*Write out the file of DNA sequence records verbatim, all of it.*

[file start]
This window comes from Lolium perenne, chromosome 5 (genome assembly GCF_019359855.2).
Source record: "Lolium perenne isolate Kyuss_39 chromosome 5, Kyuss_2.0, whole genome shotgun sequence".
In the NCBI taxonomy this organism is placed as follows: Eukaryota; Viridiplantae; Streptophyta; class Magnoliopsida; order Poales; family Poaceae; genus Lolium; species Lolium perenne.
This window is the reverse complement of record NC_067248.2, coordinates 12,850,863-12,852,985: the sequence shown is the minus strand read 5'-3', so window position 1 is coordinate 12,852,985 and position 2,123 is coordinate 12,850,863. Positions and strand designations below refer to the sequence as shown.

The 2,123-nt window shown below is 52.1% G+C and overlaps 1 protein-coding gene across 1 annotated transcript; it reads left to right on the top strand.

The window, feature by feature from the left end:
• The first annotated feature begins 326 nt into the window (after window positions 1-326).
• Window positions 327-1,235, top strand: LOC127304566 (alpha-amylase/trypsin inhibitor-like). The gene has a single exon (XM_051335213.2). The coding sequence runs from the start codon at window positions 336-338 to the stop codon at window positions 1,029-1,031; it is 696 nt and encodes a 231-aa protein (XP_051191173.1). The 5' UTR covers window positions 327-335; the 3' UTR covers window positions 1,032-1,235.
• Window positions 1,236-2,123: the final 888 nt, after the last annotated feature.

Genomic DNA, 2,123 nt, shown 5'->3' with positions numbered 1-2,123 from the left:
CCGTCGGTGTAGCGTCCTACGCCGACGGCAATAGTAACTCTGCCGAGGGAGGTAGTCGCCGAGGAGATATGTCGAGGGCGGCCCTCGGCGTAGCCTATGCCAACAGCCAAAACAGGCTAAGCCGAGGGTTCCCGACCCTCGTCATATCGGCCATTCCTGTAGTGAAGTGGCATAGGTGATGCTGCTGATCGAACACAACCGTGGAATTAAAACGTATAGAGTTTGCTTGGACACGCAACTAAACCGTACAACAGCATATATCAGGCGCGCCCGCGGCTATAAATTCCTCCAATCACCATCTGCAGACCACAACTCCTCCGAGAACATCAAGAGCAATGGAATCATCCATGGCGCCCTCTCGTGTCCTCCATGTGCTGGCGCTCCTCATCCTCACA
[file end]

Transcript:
This window comes from Lolium perenne, chromosome 5 (genome assembly GCF_019359855.2).
Source record: "Lolium perenne isolate Kyuss_39 chromosome 5, Kyuss_2.0, whole genome shotgun sequence".
In the NCBI taxonomy this organism is placed as follows: Eukaryota; Viridiplantae; Streptophyta; class Magnoliopsida; order Poales; family Poaceae; genus Lolium; species Lolium perenne.
This window is the reverse complement of record NC_067248.2, coordinates 12,850,863-12,852,985: the sequence shown is the minus strand read 5'-3', so window position 1 is coordinate 12,852,985 and position 2,123 is coordinate 12,850,863. Positions and strand designations below refer to the sequence as shown.

The 2,123-nt window shown below is 52.1% G+C and overlaps 1 protein-coding gene across 1 annotated transcript; it reads left to right on the top strand.

The window, feature by feature from the left end:
• The first annotated feature begins 326 nt into the window (after window positions 1-326).
• Window positions 327-1,235, top strand: LOC127304566 (alpha-amylase/trypsin inhibitor-like). The gene has a single exon (XM_051335213.2). The coding sequence runs from the start codon at window positions 336-338 to the stop codon at window positions 1,029-1,031; it is 696 nt and encodes a 231-aa protein (XP_051191173.1). The 5' UTR covers window positions 327-335; the 3' UTR covers window positions 1,032-1,235.
• Window positions 1,236-2,123: the final 888 nt, after the last annotated feature.

Genomic DNA, 2,123 nt, shown 5'->3' with positions numbered 1-2,123 from the left:
CCGTCGGTGTAGCGTCCTACGCCGACGGCAATAGTAACTCTGCCGAGGGAGGTAGTCGCCGAGGAGATATGTCGAGGGCGGCCCTCGGCGTAGCCTATGCCAACAGCCAAAACAGGCTAAGCCGAGGGTTCCCGACCCTCGTCATATCGGCCATTCCTGTAGTGAAGTGGCATAGGTGATGCTGCTGATCGAACACAACCGTGGAATTAAAACGTATAGAGTTTGCTTGGACACGCAACTAAACCGTACAACAGCATATATCAGGCGCGCCCGCGGCTATAAATTCCTCCAATCACCATCTGCAGACCACAACTCCTCCGAGAACATCAAGAGCAATGGAATCATCCATGGCGCCCTCTCGTGTCCTCCATGTGCTGGCGCTCCTCATCCTCACA